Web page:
“We could see it was going nowhere. They (prison officials) don’t want to send our letters to the minister. So we decided to approach Lawyers for Human Rights (LHR),” he says.
LHR attorney Clare Ballard, who is representing the Leeuwkop, Zonderwater and Mthatha inmates, explains: “Multiple appeals to the minister to address the systemic delays in the parole determination process for life offenders have not, in our opinion, been adequately dealt with. If the office of the minister continues to avoid committing to time frames within which such a process must be completed, we will have no choice but to litigate on behalf of our clients, whose patience, given the egregious violation of their rights, is understandably wearing thin.”
While parole is not a right, and can never be guaranteed, inmates do have a legal right to be considered by the parole board. Maladministration within the system has become so pervasive, however, that many lifers now feel approaching the court is the only way this will happen – an issue of which the department is well aware.
“In 2015, Minister Masutha established a task team to drive the re-engineering of our parole system due to reports of inefficiencies and delays which result in endless litigation,” explains Nxumalo. “We began with stakeholder consultations to review existing legislation as well as the practices and administrative tools for implementation.”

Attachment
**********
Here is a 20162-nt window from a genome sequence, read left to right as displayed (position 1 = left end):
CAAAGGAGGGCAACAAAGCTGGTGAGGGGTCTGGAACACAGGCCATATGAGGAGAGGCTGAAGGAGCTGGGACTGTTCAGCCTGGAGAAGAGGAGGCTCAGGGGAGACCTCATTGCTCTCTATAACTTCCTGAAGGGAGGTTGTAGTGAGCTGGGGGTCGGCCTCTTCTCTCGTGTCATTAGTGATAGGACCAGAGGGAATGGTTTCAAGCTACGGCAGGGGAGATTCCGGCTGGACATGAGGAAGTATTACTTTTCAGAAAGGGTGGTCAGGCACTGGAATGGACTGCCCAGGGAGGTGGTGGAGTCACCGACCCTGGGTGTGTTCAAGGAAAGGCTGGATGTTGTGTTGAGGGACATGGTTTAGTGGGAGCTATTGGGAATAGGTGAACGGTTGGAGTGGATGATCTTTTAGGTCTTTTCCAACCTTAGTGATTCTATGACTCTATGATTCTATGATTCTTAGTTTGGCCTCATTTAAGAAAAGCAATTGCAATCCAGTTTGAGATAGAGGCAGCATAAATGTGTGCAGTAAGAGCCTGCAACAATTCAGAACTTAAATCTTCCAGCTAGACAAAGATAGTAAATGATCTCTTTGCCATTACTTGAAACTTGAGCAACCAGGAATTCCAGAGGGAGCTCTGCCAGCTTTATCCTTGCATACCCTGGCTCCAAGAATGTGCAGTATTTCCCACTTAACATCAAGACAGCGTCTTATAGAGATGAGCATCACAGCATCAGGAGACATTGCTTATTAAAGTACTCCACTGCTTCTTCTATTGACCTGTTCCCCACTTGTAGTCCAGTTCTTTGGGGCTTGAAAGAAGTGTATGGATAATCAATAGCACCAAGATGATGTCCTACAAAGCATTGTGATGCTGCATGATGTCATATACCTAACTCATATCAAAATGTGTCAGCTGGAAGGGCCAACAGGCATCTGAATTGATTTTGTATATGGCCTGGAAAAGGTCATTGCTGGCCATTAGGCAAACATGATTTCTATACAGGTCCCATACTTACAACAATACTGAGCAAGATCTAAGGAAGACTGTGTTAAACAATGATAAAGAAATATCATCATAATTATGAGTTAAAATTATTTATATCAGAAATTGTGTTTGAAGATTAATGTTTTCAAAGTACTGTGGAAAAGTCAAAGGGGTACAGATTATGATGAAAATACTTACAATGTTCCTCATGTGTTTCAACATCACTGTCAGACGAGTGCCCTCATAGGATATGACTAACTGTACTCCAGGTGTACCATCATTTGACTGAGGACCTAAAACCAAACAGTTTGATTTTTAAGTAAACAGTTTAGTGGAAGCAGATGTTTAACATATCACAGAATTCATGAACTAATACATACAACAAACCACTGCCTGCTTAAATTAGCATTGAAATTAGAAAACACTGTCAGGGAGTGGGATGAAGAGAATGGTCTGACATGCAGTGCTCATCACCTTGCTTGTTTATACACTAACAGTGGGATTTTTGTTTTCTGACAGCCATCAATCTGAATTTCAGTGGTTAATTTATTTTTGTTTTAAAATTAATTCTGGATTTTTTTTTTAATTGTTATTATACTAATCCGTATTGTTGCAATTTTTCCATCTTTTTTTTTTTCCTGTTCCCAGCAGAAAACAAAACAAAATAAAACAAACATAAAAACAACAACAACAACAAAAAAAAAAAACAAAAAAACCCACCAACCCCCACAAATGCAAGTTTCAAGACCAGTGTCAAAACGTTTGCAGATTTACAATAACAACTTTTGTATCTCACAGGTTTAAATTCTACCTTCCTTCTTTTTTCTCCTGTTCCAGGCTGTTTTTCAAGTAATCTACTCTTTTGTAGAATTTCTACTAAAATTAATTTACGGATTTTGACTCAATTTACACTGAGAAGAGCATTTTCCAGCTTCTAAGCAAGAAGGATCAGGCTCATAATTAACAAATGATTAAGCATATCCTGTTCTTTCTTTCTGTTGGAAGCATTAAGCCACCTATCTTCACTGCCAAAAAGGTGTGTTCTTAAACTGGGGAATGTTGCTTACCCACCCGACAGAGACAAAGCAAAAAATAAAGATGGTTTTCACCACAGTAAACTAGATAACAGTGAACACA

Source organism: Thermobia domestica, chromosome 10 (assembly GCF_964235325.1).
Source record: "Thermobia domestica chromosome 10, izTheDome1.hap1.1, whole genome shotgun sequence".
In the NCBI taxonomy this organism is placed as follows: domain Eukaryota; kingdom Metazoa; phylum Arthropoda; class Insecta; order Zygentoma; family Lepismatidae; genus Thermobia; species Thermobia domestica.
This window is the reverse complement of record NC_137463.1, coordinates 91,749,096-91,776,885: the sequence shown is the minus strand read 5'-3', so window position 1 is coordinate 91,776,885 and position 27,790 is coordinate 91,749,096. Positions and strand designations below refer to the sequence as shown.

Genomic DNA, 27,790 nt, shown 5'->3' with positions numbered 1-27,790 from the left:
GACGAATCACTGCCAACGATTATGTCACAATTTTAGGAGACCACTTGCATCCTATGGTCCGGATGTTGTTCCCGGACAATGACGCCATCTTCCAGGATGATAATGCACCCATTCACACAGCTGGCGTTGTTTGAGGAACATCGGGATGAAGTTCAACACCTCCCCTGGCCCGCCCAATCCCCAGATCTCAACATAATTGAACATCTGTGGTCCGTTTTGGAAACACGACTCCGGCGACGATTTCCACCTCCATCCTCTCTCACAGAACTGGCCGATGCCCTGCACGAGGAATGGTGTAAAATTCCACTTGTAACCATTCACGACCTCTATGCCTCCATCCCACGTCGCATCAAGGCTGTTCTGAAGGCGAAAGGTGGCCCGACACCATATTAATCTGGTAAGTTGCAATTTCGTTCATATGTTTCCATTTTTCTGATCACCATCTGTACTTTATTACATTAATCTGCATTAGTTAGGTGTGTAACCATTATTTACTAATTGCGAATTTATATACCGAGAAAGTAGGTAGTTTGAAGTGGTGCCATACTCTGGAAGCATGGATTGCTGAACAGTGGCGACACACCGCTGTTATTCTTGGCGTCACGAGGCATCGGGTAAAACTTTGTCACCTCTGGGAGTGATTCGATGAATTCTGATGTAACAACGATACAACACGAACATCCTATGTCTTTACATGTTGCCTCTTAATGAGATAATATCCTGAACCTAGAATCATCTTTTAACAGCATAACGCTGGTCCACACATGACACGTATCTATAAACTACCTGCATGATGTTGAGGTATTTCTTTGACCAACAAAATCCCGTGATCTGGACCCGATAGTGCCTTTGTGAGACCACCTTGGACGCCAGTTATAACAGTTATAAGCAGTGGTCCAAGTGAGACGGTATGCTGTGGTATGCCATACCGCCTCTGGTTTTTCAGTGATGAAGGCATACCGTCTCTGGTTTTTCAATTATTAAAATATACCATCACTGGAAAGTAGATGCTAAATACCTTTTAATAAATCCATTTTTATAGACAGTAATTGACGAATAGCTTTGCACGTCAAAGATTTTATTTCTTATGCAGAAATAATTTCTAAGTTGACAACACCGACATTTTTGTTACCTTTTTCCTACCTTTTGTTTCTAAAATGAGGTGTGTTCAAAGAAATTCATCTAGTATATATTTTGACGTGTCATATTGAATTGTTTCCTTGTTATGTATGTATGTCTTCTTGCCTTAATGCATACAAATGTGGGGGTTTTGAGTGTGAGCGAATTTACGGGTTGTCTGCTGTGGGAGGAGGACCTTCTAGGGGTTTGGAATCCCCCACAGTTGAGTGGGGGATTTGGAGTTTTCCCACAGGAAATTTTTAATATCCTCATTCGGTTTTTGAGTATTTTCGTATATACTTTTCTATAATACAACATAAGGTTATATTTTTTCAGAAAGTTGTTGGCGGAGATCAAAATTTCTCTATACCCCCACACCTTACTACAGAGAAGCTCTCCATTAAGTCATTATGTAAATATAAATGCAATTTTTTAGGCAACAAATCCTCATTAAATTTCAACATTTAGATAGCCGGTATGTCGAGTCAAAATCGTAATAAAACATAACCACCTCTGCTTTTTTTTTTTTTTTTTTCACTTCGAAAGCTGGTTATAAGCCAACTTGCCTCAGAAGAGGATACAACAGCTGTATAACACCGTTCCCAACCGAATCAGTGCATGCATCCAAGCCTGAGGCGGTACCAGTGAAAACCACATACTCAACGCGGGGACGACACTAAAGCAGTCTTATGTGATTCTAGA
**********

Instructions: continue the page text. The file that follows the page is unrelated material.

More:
But Ballard maintains that current efforts by Minster Masutha are not sufficient: “If the department were to simply come up with a meaningful action plan to target the problem there would be no need to consider litigation. Instead, we are compelled to issue threats in the face of what appears to be blatant disregard for our clients’ clear rights.”
A delay in the parole process may not seem a cause for concern but it is. An inefficient parole system only serves to exacerbate systemic problems that have plagued the department for years.
According to the 2014/2015 DCS Annual Report, South Africa has a national total of nearly 160,000 inmates across 243 correctional facilities. Offenders, mostly young men, are funnelled almost daily into overcrowded cells where disease spreads easily and incidents of assault and torture go unpunished.
In 1995, South Africa had 433 people serving life sentences. Today, according to Manelisi Wolela, Executive Manager of Communications at the Department of Correctional Services, this number has risen to a staggering 13,260. This marked rise is a result of mandatory minimum sentencing legislation and the fact that since 1997 regional magistrates have been allowed to hand down life sentences.
If increasing numbers of inmates are being placed behind bars while fewer and fewer are released, South Africa’s prison system is slowly becoming a balloon on the verge of rupturing. The wave of legal action soon to hit the department, from inmates with stories very similar to Baloyi’s, should not be seen in isolation. It is a symptom of a dysfunctional system and, if real change is not realised swiftly, is only set to gain in both size and momentum. DM
Marché Arends is a journalist with the Wits Justice Project.
Photo by REUTERS/Ricardo Moraes.